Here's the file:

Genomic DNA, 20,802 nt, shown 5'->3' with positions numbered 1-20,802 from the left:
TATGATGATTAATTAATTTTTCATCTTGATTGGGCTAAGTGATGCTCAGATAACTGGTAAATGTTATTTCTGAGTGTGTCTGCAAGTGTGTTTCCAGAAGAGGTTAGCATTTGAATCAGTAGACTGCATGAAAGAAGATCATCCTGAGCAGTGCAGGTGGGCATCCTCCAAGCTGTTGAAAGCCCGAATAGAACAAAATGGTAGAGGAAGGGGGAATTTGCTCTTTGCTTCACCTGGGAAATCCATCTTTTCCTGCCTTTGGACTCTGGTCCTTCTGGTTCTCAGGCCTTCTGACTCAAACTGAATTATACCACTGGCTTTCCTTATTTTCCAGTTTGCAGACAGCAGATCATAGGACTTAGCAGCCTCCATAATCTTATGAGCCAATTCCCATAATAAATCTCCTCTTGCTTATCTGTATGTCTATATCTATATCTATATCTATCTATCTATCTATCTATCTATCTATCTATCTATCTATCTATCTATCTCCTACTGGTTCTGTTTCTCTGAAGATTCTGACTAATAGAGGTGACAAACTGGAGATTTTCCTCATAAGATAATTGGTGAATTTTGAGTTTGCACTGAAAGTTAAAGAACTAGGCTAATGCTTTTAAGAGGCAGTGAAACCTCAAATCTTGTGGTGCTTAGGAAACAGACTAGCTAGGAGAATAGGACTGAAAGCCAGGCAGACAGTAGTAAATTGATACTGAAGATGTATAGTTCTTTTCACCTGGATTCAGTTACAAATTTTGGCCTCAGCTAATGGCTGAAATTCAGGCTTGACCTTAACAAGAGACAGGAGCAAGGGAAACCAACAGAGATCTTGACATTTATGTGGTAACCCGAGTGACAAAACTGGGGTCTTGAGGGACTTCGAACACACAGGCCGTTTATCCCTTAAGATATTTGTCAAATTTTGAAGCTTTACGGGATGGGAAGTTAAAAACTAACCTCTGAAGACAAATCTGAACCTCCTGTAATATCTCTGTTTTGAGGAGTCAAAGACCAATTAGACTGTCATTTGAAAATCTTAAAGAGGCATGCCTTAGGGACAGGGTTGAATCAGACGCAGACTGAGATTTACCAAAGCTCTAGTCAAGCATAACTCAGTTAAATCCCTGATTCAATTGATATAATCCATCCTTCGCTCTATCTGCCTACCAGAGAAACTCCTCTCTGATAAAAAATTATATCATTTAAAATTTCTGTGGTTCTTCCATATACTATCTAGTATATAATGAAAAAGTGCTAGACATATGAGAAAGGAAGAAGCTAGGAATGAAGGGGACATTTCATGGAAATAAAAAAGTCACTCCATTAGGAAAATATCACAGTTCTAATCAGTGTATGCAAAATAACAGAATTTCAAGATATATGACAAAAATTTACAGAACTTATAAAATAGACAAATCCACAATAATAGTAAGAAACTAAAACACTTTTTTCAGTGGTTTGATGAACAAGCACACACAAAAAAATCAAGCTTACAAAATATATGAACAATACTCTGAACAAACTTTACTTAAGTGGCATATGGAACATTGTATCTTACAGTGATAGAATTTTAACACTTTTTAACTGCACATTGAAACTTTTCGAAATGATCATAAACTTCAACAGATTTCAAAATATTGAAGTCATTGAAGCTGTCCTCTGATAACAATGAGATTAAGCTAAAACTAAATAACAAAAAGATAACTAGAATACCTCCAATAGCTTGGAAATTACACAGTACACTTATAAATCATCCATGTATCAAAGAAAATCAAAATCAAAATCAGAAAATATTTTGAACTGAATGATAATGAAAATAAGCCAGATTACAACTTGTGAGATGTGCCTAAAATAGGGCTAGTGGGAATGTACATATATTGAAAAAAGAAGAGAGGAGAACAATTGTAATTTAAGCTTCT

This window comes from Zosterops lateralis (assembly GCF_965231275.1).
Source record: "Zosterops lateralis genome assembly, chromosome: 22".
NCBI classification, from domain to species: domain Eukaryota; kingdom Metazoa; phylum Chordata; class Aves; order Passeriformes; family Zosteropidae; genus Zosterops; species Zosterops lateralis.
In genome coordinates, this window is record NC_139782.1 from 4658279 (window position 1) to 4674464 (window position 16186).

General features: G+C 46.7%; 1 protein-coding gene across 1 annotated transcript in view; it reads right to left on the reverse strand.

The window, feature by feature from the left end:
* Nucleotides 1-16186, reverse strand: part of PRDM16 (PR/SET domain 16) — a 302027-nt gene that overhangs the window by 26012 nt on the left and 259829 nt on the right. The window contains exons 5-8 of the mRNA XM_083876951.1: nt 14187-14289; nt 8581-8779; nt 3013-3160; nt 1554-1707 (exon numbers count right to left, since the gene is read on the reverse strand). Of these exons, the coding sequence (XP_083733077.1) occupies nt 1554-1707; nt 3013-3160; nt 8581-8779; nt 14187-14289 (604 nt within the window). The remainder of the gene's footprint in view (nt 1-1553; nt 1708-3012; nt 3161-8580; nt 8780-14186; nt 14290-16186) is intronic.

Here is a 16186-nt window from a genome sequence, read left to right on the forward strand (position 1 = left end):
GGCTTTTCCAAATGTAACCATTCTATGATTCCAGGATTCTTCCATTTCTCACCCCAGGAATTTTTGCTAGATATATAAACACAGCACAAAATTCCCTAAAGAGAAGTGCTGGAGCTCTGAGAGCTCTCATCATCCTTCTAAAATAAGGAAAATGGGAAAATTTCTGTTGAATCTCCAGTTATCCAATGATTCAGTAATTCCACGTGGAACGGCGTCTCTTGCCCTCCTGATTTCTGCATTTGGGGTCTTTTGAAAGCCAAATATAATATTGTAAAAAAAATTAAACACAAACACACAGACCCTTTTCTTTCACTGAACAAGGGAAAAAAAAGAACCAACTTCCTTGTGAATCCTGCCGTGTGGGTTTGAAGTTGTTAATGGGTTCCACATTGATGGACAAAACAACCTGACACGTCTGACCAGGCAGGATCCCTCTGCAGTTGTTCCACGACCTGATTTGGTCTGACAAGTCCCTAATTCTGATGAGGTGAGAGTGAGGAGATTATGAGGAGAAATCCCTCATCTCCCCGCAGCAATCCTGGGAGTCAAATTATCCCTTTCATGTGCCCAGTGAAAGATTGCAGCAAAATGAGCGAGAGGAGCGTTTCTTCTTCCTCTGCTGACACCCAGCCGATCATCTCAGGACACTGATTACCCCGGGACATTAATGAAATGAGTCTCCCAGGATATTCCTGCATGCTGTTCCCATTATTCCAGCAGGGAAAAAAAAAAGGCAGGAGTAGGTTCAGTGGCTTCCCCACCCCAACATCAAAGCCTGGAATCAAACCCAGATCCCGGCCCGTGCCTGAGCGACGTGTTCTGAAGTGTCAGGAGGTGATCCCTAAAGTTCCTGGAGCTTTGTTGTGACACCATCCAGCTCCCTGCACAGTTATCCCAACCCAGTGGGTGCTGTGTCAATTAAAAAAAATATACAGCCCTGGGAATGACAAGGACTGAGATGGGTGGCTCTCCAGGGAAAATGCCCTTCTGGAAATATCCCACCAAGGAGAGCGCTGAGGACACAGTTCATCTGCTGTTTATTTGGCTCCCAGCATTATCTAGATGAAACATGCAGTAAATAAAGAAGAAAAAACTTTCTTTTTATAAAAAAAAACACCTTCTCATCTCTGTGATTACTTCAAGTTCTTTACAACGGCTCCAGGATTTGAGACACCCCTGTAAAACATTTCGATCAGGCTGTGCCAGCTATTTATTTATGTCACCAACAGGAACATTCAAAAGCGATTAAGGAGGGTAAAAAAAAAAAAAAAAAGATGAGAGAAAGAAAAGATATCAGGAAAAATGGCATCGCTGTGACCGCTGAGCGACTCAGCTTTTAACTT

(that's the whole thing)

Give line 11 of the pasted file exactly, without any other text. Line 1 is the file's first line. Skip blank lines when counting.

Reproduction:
GGCTTTTCCAAATGTAACCATTCTATGATTCCAGGATTCTTCCATTTCTCACCCCAGGAATTTTTGCTAGATATATAAACACAGCACAAAATTCCCTAAAGAGAAGTGCTGGAGCTCTGAGAGCTCTCATCATCCTTCTAAAATAAGGAAAATGGGAAAATTTCTGTTGAATCTCCAGTTATCCAATGATTCAGTAATTCCACGTGGAACGGCGTCTCTTGCCCTCCTGATTTCTGCATTTGGGGTCTTTTGAAAGCCAAATATAATATTGTAAAAAAAATTAAACACAAACACACAGACCCTTTTCTTTCACTGAACAAGGGAAAAAAAAGAACCAACTTCCTTGTGAATCCTGCCGTGTGGGTTTGAAGTTGTTAATGGGTTCCACATTGATGGACAAAACAACCTGACACGTCTGACCAGGCAGGATCCCTCTGCAGTTGTTCCACGACCTGATTTGGTCTGACAAGTCCCTAATTCTGATGAGGTGAGAGTGAGGAGATTATGAGGAGAAATCCCTCATCTCCCCGCAGCAATCCTGGGAGTCAAATTATCCCTTTCATGTGCCCAGTGAAAGATTGCAGCAAAATGAGCGAGAGGAGCGTTTCTTCTTCCTCTGCTGACACCCAGCCGATCATCTCAGGACACTGATTACCCCGGGACATTAATGAAATGAGTCTCCCAGGATATTCCTGCATGCTGTTCCCATTATTCCAGCAGGGAAAAAAAAAAGGCAGGAGTAGGTTCAGTGGCTTCCCCACCCCAACATCAAAGCCTGGAATCAAACCCAGATCCCGGCCCGTGCCTGAGCGACGTGTTCTGAAGTGTCAGGAGGTGATCCCTAAAGTTCCTGGAGCTTTGTTGTGACACCATCCAGCTCCCTGCACAGTTATCCCAACCCAGTGGGTGCTGTGTCAATTAAAAAAAATATACAGCCCTGGGAATGACAAGGACTGAGATGGGTGGCTCTCCAGGGAAAATGCCCTTCTGGAAATATCCCACCAAGGAGAGCGCTGAGGACACAGTTCATCTGCTGTTTATTTGGCTCCCAGCATTATCTAGATGAAACATGCAGTAAATAAAGAAGAAAAAACTTTCTTTTTATAAAAAAAAACACCTTCTCATCTCTGTGATTACTTCAAGTTCTTTACAACGGCTCCAGGATTTGAGACACCCCTGTAAAACATTTCGATCAGGCTGTGCCAGCTATTTATTTATGTCACCAACAGGAACATTCAAAAGCGATTAAGGAGGGTAAAAAAAAAAAAAAAAAGATGAGAGAAAGAAAAGATATCAGGAAAAATGGCATCGCTGTGACCGCTGAGCGACTCAGCTTTTAACTT